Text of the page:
Edward Felten, a Caltech physics undergraduate, worked for several years as an analyst with Caltech’s Concurrent Computing Project before earning his PhD from UW CSE in 1993, where he worked with Ed Lazowska and John Zahorjan. He then joined the computer science faculty at Princeton University, transitioned to computer security as a research area, and developed a strong interest in public policy related to information technology. In addition to being a professor in Princeton’s Department of Computer Science, he is a Professor in Princeton’s Woodrow Wilson School of Public Affairs, and the Director of Princeton’s Center for Information Technology Policy; he recently spent two years in Washington DC on leave from Princeton as the first Chief Technologist of the Federal Trade Commission. Ed was elected to the American Academy of Arts & Sciences in 2011, and to the National Academy of Engineering in 2012.
Read more about Ed's career and achievements here.
John K. Bennett
John K. Bennett (PhD '88) is an expert in the design, implementation, and evaluation of distributed systems. After teaching at Rice University, he joined the faculty at University of Colorado at Boulder in 2000, where he holds an endowed professorship in computer science and is a professor of electrical and computer engineering. He also served as associate dean of engineering and sciences, and now directs the ATLAS Institute, the Alliance for Technology, Learning, and Society - a campus-wide entrepreneurial catalyst and incubator for innovative interdisciplinary research, education, and creative work.
Read more about John's career and achievements here.
Wen-Hann Wang's (PhD '89) educational and career odysseys have crossed four continents. Our man of the world is also our man at Intel, where he is vice president of Intel Labs in Hillsboro, Oregon, and director of circuits and systems research. A new area of responsibility is looking at how to apply circuit technologies to solve biologic challenges. During more than 20 years at Intel, Wang’s assignments have included two postings to Shanghai and dozens of trips abroad to Russia, the Middle East, and Latin America. Closer to home travels include spring and fall visits to Seattle as Intel’s liaison to the UW.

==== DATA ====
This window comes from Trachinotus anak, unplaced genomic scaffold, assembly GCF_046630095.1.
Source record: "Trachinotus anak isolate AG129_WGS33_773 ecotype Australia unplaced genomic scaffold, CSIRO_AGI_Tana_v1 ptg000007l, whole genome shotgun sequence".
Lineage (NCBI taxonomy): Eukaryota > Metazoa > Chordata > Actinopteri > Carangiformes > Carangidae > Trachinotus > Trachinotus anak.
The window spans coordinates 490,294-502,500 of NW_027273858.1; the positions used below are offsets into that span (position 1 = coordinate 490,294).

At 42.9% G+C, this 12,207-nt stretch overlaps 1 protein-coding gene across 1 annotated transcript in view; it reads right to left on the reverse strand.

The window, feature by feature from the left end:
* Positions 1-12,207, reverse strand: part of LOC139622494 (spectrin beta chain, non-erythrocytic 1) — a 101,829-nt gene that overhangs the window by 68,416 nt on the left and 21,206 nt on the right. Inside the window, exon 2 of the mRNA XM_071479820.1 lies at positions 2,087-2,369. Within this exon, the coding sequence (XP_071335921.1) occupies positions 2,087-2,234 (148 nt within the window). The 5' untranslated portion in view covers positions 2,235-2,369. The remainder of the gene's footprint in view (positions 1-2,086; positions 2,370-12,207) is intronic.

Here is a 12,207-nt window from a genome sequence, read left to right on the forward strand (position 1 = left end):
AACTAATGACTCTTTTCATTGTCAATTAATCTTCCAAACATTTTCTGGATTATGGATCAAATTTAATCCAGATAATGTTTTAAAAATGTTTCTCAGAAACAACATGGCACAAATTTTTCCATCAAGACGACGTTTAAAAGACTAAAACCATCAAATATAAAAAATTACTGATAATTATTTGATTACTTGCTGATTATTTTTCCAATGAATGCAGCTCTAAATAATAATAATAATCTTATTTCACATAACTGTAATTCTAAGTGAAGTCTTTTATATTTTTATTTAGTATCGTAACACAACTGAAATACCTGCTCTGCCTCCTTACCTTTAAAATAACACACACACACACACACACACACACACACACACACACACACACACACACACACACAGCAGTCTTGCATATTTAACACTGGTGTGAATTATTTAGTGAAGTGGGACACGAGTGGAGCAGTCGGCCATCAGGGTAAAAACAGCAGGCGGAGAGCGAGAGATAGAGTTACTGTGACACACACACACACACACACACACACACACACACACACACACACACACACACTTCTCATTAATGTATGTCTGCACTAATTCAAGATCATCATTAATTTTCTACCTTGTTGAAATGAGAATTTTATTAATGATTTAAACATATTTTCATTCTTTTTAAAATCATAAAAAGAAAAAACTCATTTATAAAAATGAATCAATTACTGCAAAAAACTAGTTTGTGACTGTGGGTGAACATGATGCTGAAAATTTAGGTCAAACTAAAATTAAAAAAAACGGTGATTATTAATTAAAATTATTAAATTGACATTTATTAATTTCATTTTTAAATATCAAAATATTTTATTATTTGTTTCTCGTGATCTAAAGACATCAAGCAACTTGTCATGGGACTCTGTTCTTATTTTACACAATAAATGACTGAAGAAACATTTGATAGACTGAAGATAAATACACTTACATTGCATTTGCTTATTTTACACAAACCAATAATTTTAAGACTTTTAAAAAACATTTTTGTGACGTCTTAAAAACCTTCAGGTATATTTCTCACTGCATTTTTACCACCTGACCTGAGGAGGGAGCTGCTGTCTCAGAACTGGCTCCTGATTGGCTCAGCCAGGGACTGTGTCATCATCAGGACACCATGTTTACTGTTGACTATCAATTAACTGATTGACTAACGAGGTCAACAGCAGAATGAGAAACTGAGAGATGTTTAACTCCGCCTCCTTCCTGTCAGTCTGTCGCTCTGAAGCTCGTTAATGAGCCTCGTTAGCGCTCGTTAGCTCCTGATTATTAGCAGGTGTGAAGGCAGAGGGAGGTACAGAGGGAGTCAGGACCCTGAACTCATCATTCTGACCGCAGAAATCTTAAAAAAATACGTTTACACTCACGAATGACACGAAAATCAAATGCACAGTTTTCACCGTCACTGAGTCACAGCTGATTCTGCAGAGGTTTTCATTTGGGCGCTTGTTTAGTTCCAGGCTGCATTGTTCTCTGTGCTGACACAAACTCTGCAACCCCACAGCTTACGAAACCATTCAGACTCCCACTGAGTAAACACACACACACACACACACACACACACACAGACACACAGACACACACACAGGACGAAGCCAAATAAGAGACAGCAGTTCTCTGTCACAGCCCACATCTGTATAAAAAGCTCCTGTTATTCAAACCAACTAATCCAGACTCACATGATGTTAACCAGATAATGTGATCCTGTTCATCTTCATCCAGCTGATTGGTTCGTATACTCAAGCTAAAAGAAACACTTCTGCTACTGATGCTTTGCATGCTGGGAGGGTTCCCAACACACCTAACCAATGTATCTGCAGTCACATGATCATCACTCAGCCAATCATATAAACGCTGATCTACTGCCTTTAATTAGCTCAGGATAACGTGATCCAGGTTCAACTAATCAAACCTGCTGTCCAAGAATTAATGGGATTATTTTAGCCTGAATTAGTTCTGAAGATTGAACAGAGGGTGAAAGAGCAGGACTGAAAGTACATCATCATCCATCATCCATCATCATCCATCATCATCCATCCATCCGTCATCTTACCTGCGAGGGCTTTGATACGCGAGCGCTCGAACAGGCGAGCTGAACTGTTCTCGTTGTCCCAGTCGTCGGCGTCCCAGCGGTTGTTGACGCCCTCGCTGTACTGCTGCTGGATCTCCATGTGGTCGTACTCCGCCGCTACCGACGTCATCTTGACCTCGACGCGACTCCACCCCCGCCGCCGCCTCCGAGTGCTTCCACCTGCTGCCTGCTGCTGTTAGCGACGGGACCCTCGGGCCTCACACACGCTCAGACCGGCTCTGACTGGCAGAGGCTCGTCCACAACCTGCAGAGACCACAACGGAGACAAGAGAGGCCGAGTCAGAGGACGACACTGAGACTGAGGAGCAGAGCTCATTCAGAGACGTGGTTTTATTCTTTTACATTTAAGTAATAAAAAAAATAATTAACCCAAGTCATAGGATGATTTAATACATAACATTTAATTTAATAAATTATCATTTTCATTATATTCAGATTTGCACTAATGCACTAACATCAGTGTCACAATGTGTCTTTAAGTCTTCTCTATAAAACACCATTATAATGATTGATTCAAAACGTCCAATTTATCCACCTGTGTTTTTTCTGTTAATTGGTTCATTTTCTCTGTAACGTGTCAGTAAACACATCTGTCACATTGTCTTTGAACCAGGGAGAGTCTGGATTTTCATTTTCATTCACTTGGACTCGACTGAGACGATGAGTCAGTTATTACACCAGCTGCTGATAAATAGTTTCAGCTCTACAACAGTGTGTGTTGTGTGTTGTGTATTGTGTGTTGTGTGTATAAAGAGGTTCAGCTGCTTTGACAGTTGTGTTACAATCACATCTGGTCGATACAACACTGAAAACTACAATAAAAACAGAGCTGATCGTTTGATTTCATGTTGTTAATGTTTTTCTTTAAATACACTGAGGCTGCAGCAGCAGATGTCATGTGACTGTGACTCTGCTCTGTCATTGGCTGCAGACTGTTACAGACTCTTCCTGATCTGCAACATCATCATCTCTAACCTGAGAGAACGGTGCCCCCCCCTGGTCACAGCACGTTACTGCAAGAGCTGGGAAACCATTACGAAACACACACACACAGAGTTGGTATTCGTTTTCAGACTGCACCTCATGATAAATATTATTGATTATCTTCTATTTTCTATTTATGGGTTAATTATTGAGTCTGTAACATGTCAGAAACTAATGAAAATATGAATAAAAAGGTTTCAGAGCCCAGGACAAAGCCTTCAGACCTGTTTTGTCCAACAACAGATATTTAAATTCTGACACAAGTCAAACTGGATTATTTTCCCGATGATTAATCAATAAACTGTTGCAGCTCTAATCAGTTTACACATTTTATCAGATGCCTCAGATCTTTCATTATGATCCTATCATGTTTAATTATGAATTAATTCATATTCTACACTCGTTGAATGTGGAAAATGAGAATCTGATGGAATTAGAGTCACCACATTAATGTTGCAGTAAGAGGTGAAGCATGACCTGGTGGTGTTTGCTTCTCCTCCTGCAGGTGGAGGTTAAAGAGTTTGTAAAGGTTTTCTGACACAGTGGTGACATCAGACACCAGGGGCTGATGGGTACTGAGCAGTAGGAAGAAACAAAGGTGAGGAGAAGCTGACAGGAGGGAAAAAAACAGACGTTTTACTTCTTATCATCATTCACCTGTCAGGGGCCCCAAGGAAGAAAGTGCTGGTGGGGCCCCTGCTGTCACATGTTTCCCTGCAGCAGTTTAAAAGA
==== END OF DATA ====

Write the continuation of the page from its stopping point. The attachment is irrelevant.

Read more about Wen-Hann's career and achievements here.
Anne Condon (PhD '87) is a computer science theoritician whose research has moved in a purposeful direction from complexity theory to DNA computing and algorithms for biology. After twelve years at the Computer Science faculty at the University of Wisconsin in Madison, she moved to the University of British Columbia in Vancouver, where she will become head of the Department of Computer Science in July. Besides research— currently focused on predicting secondary structures of nucleic acid polymers— Condon has a passion for mentoring emerging researchers, particularly undergraduate women. She is an ACM Fellow and the recipient of the 2010 A. Nico Habermann Award for service.
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Jeremy Jaech (MS '80) has founded some of the best-known and most innovative software companies in the Pacific Northwest, including Aldus (pioneer in desktop publishing), Visio (technical drawing software now part of Microsoft Office), and Trumba (web-based event promotion). In 2008, Jeremy assumed the CEO role at Verdiem (power management software), where he successfully turned the company around financially. He is currently in residence on the fifth floor of the Paul G. Allen Center, exploring his next move.
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Greg Andrews (PhD '74) was one of the first PhD students in the program, working with Alan Shaw (now emeritus) on computer security and earning his degree in 1974. Over the course of a thirty-six-year career in academia, he has twice served as department chair at University of Arizona, authored three textbooks, and is a fellow of the Association for Computing Machinery.
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Rob Short's (MS '87) remarkable professional journey began in his native Ireland, where he earned a two-year electronics degree from the Cork Institute of Technology, a trade school. Starting his career at Digital Computer Corporation (DEC) in Galway, he was invited to the US to work on the pioneering VAX families of minicomputers, first in Massachusetts and later in Washington State. Working with Hank Levy, he earned his MS degree in 1987 and joined Microsoft in 1988 to work on Windows NT (progenitor of Windows XP and Windows 7). By 2000 he was a corporate vice president. Rob retired in 2007 to devote himself to non-profit work, helping found See Your Impact, a pioneering philanthropic organization.
Read more about Rob's career and achievements here.